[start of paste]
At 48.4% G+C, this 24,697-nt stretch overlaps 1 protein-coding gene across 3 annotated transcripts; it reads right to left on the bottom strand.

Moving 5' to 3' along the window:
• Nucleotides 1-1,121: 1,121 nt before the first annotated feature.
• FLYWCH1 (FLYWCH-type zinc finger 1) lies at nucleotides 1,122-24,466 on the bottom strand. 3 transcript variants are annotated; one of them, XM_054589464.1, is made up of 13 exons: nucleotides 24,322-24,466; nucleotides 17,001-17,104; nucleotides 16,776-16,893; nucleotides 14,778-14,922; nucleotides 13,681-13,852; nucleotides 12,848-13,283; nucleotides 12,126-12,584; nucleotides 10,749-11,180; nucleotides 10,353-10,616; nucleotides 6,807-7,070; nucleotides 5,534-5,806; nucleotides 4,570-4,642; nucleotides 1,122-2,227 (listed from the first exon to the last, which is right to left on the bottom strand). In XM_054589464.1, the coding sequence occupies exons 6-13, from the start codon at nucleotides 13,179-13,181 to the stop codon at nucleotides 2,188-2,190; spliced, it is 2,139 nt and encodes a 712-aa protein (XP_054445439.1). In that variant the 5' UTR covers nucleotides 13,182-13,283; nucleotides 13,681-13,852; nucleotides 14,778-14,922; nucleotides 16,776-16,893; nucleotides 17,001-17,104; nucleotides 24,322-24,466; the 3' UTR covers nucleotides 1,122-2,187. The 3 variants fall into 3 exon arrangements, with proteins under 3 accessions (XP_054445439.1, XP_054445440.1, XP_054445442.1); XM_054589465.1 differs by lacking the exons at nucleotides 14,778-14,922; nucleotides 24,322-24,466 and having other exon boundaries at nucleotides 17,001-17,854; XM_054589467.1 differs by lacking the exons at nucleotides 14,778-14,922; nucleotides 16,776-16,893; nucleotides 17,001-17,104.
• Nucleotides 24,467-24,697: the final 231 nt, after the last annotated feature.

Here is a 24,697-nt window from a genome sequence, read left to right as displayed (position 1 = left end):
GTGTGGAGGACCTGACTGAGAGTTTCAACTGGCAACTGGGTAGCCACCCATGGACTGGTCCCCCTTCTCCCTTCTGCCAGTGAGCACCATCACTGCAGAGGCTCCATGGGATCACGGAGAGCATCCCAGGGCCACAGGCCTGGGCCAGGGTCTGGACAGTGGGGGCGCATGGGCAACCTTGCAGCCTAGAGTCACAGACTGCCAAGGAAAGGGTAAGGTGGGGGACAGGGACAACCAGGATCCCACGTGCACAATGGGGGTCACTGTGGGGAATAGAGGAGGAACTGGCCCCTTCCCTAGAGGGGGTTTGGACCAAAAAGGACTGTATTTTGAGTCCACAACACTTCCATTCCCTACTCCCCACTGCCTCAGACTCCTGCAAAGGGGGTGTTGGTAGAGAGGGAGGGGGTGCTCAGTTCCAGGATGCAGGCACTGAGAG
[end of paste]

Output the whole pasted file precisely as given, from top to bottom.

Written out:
At 48.4% G+C, this 24,697-nt stretch overlaps 1 protein-coding gene across 3 annotated transcripts; it reads right to left on the bottom strand.

Moving 5' to 3' along the window:
• Nucleotides 1-1,121: 1,121 nt before the first annotated feature.
• FLYWCH1 (FLYWCH-type zinc finger 1) lies at nucleotides 1,122-24,466 on the bottom strand. 3 transcript variants are annotated; one of them, XM_054589464.1, is made up of 13 exons: nucleotides 24,322-24,466; nucleotides 17,001-17,104; nucleotides 16,776-16,893; nucleotides 14,778-14,922; nucleotides 13,681-13,852; nucleotides 12,848-13,283; nucleotides 12,126-12,584; nucleotides 10,749-11,180; nucleotides 10,353-10,616; nucleotides 6,807-7,070; nucleotides 5,534-5,806; nucleotides 4,570-4,642; nucleotides 1,122-2,227 (listed from the first exon to the last, which is right to left on the bottom strand). In XM_054589464.1, the coding sequence occupies exons 6-13, from the start codon at nucleotides 13,179-13,181 to the stop codon at nucleotides 2,188-2,190; spliced, it is 2,139 nt and encodes a 712-aa protein (XP_054445439.1). In that variant the 5' UTR covers nucleotides 13,182-13,283; nucleotides 13,681-13,852; nucleotides 14,778-14,922; nucleotides 16,776-16,893; nucleotides 17,001-17,104; nucleotides 24,322-24,466; the 3' UTR covers nucleotides 1,122-2,187. The 3 variants fall into 3 exon arrangements, with proteins under 3 accessions (XP_054445439.1, XP_054445440.1, XP_054445442.1); XM_054589465.1 differs by lacking the exons at nucleotides 14,778-14,922; nucleotides 24,322-24,466 and having other exon boundaries at nucleotides 17,001-17,854; XM_054589467.1 differs by lacking the exons at nucleotides 14,778-14,922; nucleotides 16,776-16,893; nucleotides 17,001-17,104.
• Nucleotides 24,467-24,697: the final 231 nt, after the last annotated feature.

Here is a 24,697-nt window from a genome sequence, read left to right as displayed (position 1 = left end):
GTGTGGAGGACCTGACTGAGAGTTTCAACTGGCAACTGGGTAGCCACCCATGGACTGGTCCCCCTTCTCCCTTCTGCCAGTGAGCACCATCACTGCAGAGGCTCCATGGGATCACGGAGAGCATCCCAGGGCCACAGGCCTGGGCCAGGGTCTGGACAGTGGGGGCGCATGGGCAACCTTGCAGCCTAGAGTCACAGACTGCCAAGGAAAGGGTAAGGTGGGGGACAGGGACAACCAGGATCCCACGTGCACAATGGGGGTCACTGTGGGGAATAGAGGAGGAACTGGCCCCTTCCCTAGAGGGGGTTTGGACCAAAAAGGACTGTATTTTGAGTCCACAACACTTCCATTCCCTACTCCCCACTGCCTCAGACTCCTGCAAAGGGGGTGTTGGTAGAGAGGGAGGGGGTGCTCAGTTCCAGGATGCAGGCACTGAGAG